A humorous and fast-moving, action-packed, fantastic adventure story, starring David Grossman, an improbable Jewish hero, who rises to yet more surprising, politically and culturally questionable, ancestral ascendance. A truly contemporary novel, yet one full of charming, visual and textural historical detail, delicately woven throughout the novel–from the grounds of the castle, to the basement, to the confusing doors of the uppermost story; from the bedroom with the Italian Renaissance décor to the one with the French, Louis XV bed. Mr. Griffel is a true master of suspense in the best sense of the word, offering complex and compelling love rectangles and ghoulish hints of what lies ahead for the reader, as he or she chuckles or cracks his/her knuckles in avid anticipation of some grossly unimaginable solution to the mystery of Grossman’s Castle. An exceptional work of artistry and wild inspiration–not to mention entertaining dialogue, sex, and unabashed chutzpah! In short, it was a beautiful book. I loved it!!!

Grossman’s Castle, by Steven J. Griffel
(Available for purchase on Amazon.com)

–Erica Miles
author of Dazzled by Darkness

Book Review: Ellen Schecter reviews Erica Miles’ novel Dazzled by Darkness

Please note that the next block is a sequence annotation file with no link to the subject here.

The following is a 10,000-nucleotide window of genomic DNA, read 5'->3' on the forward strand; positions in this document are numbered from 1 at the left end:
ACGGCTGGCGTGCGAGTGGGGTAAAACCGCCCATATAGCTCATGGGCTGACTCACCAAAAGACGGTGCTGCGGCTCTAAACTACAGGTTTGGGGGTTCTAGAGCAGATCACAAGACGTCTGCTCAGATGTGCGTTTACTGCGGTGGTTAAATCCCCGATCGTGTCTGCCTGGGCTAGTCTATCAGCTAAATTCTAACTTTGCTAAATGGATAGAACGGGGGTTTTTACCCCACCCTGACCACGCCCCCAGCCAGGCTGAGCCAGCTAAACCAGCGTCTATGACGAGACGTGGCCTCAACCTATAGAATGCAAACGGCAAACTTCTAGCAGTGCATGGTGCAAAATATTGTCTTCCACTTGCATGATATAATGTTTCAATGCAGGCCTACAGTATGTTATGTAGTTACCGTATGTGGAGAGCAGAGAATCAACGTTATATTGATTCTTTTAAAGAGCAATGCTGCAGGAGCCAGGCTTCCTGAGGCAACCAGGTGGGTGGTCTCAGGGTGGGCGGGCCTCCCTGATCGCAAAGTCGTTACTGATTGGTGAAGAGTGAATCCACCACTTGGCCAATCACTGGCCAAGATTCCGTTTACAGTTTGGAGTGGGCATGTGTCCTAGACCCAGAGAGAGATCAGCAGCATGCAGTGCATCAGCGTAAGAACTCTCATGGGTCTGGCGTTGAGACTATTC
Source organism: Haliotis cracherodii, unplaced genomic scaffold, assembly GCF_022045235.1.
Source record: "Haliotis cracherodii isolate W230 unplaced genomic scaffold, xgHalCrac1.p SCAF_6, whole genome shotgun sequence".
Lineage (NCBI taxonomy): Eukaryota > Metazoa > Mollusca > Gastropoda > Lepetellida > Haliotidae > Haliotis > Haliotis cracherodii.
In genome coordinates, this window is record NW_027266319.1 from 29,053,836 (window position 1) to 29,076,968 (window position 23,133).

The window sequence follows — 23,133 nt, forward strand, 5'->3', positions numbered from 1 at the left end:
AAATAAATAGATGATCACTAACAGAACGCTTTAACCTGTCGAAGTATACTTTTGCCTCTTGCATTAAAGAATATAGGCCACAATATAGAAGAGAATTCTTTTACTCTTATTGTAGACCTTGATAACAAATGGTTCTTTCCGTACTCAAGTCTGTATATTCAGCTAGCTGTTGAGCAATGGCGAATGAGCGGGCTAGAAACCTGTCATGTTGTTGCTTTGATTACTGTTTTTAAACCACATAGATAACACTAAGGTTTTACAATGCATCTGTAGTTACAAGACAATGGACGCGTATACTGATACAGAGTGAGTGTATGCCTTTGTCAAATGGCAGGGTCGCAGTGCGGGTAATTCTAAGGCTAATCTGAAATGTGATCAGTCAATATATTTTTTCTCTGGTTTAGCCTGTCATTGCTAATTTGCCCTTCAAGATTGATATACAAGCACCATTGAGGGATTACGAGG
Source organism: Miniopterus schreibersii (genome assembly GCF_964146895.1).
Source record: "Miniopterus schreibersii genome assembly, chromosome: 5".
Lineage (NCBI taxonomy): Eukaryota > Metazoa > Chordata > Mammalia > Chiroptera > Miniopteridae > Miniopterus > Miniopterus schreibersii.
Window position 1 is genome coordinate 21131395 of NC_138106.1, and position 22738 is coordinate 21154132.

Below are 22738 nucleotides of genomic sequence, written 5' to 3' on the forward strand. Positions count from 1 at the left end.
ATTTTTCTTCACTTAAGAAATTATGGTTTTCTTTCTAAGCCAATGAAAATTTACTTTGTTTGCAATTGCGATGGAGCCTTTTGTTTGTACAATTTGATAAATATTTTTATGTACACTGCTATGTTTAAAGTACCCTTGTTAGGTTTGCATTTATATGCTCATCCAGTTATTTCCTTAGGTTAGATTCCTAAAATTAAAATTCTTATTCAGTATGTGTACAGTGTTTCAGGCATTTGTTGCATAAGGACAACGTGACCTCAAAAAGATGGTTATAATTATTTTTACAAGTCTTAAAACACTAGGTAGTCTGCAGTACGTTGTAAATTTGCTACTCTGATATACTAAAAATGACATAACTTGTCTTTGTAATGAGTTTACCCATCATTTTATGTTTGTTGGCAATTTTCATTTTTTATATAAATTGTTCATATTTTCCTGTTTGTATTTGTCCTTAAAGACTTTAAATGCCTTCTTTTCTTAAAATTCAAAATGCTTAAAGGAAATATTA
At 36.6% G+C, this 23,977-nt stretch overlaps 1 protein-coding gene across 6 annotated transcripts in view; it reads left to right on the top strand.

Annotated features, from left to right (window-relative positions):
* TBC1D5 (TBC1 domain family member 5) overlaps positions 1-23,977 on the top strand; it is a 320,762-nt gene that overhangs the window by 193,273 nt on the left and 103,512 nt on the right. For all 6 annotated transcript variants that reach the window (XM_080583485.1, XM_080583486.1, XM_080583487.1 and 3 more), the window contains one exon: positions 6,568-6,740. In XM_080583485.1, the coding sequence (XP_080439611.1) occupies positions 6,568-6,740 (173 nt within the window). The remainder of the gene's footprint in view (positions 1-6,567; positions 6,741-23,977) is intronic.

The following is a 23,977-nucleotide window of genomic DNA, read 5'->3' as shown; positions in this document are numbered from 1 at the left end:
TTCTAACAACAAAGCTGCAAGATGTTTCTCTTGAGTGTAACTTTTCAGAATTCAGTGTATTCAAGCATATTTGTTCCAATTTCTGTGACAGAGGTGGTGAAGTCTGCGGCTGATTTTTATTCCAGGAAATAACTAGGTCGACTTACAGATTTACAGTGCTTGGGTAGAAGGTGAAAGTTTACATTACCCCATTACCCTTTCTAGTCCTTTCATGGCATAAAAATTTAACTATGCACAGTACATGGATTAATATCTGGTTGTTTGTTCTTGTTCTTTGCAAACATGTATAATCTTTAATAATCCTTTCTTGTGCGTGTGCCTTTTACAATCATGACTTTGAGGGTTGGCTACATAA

Dazzled by Darkness, by Erica Miles, is an exciting, multi-faceted novel that feels as authentic and intimate as a memoir.  It brings the reader right back into the tumult of the Sixties, when tensions burned high between the races and abortions were available only in dangerous back alleys or expensive, faraway places like Puerto Rico.

Racism inevitably seeps beneath the skins of the two young lovers, Gavilán and Sara, clear-cut and engaging characters that inhabit worlds that are long-gone, yet pulse with life in the author’s evocations.  Author Miles deftly avoids any racial stereotypes in creating her characters, offering a more intimate view to readers who may have little experience with the black or Latino communities.

Delicate pencil drawings by Selma Eisenstadt and Ms. Miles enrich the book, emphasizing the artistic theme that drives the story.  Sara works at the Brooklyn Museum and is blessed with a lyrical imagination.  Gavilán is an artist whose imaginary encounters with Leonardo da Vinci, Van Gogh, Picasso, Andy Warhol and others provide him with ideas and inspiration–but it is his soulful conversations with his best friend and spiritual big brother, James, that unveil the deepest secrets of his heart.

Sara, from a middle-class Jewish background, is the more elusive, impulsive character.  From the beginning, she takes heart-pounding risks: endangering the children who take classes at the museum, painting her skin dark to ride on the subway with Gavilán, quitting her job over an imagined insult.  And despite the inevitable insults from both sides of a racist world, it is basic incompatibility rather than race that finally drives Sara and  Gavilán apart.   Yet both grow into happiness in surprising ways.  I won’t spoil it for you–give yourself the pleasure of reading the book to find out.

Dazzled by Darkness, by Erica Miles
(Available for purchase on Amazon.com)

–Ellen Schecter,
author of Fierce Joy